Ski bindings are meant to do two things—come off when they’re supposed to come off and stay on when they’re supposed to stay on. A ski pre-releasing in the middle of a turn is very frustrating, but so is an injury because a ski didn’t come off during a fall.
With this in mind, the DIN rating for bindings is without a doubt the most important thing to consider when purchasing bindings. Bindings will all have a published range, the highest and lowest setting that you can adjust them to. Below are some guidelines to consider:
· Kids less than 100 lbs should be in the .75 to 5 range.
· Slightly larger kids and beginner adults who are less than 140 lbs, pick a range like 2 to 7.5—better skiers in this same category, look for something like the 2 to 10 range.
· Experienced teenagers and adults less than 190 lbs, look for a range of 4 to 12.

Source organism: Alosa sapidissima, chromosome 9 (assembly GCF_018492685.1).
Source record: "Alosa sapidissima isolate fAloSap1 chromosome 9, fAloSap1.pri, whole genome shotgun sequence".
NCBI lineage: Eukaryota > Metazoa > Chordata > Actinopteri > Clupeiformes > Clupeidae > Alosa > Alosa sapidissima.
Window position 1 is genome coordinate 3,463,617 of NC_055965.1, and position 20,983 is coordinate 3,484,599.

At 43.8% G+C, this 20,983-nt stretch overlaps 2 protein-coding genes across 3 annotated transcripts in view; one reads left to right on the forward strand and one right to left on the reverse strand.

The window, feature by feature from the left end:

· Intermediate skiers over 190 lbs or experts over 150 lbs, look for a 6-14 range.
· Advanced or expert skiers over 190 lbs should look for a range of 9-16 or higher.
Note that if the ski that you purchase already has an integrated binding system, the binding will be proportional to the ability level of the ski.
As skis get wider and wider, ski bindings with large brake widths are being made to fit them. What this means is that the safety brake on every heel piece must be wide enough to reach around the ski and touch the ground. If they are too narrow they can’t provide the friction to stop a runaway ski. Look for a brake width that is 5-10 mm larger than the waist of your ski (because the heelpiece is behind the waist of the ski in a larger spot).
Bindings are the MOST important piece of safety equipment that a skier has. ALWAYS have your binding/boot/ski setup checked by a professional before hitting the slopes. The correct mount and DIN setting are essential to a properly performing binding.